Reference librarian Mary Moore has been a library employee since 1986, when PCs first appeared on the library landscape.
“The growth of computers has broadened the resources we can use — databases, authoritative websites and professional sites — to complement our print resources, making us more well-rounded,” she says.
The Tulsa library system makes available 1.4 million physical books, CDs and movies.
However, “Today’s libraries have fewer books, but more technology,” Shaffer explains.
Digitally, the library offers roughly 44,600 e-books and e-audiobooks, with new titles being added all the time.
Technology is a big draw for the new library.
“There’s a big digital divide in Tulsa,” Wymer says. “Not everyone has access to internet ... to smartphones, computers or Wi-Fi.
“Others who are considering upgrading can come and practice with new technology before buying,” she adds. “Borrowers can test drive new software or (a) CAD program before investing.”
The renovated library is designed to meet changes ahead. Raised floors in computer areas mean the technology is located in a place that can be reconfigured quickly and inexpensively.
“This makes it easy for the library to be maneuverable, strategic and agile,” Wymer says.
Although library guests will continue to use desktop computers, the trend is away from stationary to more mobile options.
“People are bringing their own laptops and tablets to connect to the library’s free Wi-Fi,” she says. “Most take their device to a more comfy space — that quiet away space.” Additionally, patrons can check out mobile devices from the library to use anywhere in the building.
Wymer looks forward to opening day.
“I’ll be wearing sneakers and running all over, watching people being awed by the new surroundings,” she says. “I want to see little kids run to the kids’ area ... to help people discover the perfect vehicle or resource to fulfill their needs, and the perfect spot to do so at Central Library. It’s going to be like nothing else in Tulsa.”
The library does that?
Beyond lending books, CDs and movies, the Tulsa City-County Library is host to a wide selection of services and loanable goods — all for free.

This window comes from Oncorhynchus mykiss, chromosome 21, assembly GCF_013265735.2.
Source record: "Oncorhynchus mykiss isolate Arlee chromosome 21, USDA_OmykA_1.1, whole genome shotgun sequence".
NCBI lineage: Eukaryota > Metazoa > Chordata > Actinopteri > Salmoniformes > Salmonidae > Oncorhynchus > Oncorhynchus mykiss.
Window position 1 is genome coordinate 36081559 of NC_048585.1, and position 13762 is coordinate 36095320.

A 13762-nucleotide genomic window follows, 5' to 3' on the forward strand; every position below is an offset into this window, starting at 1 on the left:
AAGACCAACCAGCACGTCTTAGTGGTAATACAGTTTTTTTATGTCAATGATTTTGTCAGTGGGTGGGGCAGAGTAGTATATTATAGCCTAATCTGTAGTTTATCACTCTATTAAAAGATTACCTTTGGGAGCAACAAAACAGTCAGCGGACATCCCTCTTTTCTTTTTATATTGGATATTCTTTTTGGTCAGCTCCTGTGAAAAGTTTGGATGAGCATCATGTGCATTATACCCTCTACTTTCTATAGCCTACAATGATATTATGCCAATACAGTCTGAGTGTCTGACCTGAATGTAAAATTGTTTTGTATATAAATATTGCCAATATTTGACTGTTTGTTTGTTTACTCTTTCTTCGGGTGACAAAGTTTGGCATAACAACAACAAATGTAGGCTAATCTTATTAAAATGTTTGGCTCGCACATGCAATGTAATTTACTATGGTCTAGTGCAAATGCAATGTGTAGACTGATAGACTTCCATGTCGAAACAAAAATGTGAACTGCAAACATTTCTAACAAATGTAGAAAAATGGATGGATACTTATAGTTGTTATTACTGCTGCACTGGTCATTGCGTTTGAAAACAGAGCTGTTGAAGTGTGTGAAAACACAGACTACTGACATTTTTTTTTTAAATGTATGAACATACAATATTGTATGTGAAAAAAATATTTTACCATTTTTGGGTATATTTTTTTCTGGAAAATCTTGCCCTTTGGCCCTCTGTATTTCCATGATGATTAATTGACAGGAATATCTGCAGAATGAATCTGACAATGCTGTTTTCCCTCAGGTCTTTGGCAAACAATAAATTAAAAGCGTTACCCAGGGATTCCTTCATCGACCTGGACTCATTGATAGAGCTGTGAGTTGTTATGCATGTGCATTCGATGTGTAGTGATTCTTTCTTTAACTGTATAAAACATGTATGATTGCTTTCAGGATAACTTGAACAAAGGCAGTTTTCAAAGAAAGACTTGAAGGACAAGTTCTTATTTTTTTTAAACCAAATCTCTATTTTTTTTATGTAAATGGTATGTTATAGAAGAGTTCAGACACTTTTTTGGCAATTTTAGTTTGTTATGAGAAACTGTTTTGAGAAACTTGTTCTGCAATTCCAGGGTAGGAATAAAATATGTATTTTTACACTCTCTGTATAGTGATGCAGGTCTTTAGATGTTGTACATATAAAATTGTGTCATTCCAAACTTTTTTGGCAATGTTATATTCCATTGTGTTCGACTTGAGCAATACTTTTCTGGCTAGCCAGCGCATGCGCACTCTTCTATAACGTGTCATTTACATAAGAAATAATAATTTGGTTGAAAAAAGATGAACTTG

1. Download music with Freegal Music, a database that allows five free song downloads a week and streaming.
2. Get help with homework when school is back in session.
3. Start a vegetable garden — the library will loan seeds. If seeds checked out grow and produce seed, they can be dried and returned for growers next season.
4. Find tools to help with tax preparation.
5. Ask about book delivery service or books by mail for homebound readers.
6. Use Tulsa County Land Records to find out who owns a piece of property.
7. Search your family tree in the genealogy center.
8. Take an online class. The Universal Class database offers online classes for career or leisure time, including crafts, entrepreneurship, accounting, real estate, pet care, mathematics, cooking, writing and more.
9. Use the business center guide for patents, trademarks and copyrights.
10. Need a legal form? The library has them.
11. Read newspapers and magazines from all over the world with PressReader.
12. Teach yourself to speak one of over 60 languages — from Mandarin to Cherokee — with Mango Languages.
13. Prepare for the GED test.
14. Keep track of holds, due dates and more with Library Elf.
15. Need cake pans? The Nathan Hale branch lends them.
One book, one Tulsa
One Book, One Tulsa is a community-wide reading initiative presented by the Tulsa City-County Library in conjunction with the Mental Health Association Oklahoma’s 2016 National Zarrow Mental Health Symposium. Steve Lopez’s nonfiction book “The Soloist: A Lost Dream, an Unlikely Friendship and the Redemptive Power of Music” discusses the themes of homelessness and mental illness.
Readers can expand their One Book, One Tulsa experience by attending a presentation by Lopez from 7-8:30 p.m., Sept. 28, at Central Library, providing a sneak peek of the renovated structure. At 7 p.m., Sept. 29, the library will host a screening of the movie “The Soloist” in the new A.R. and MaryLouise Tandy Foundation Children’s Garden.
On Oct. 1, an opening ceremony with featured speakers, a ribbon cutting and the official grand opening of Central Library will commence at 10 a.m., featuring fun for the whole family.
Visit www.tulsalibrary.org for more information.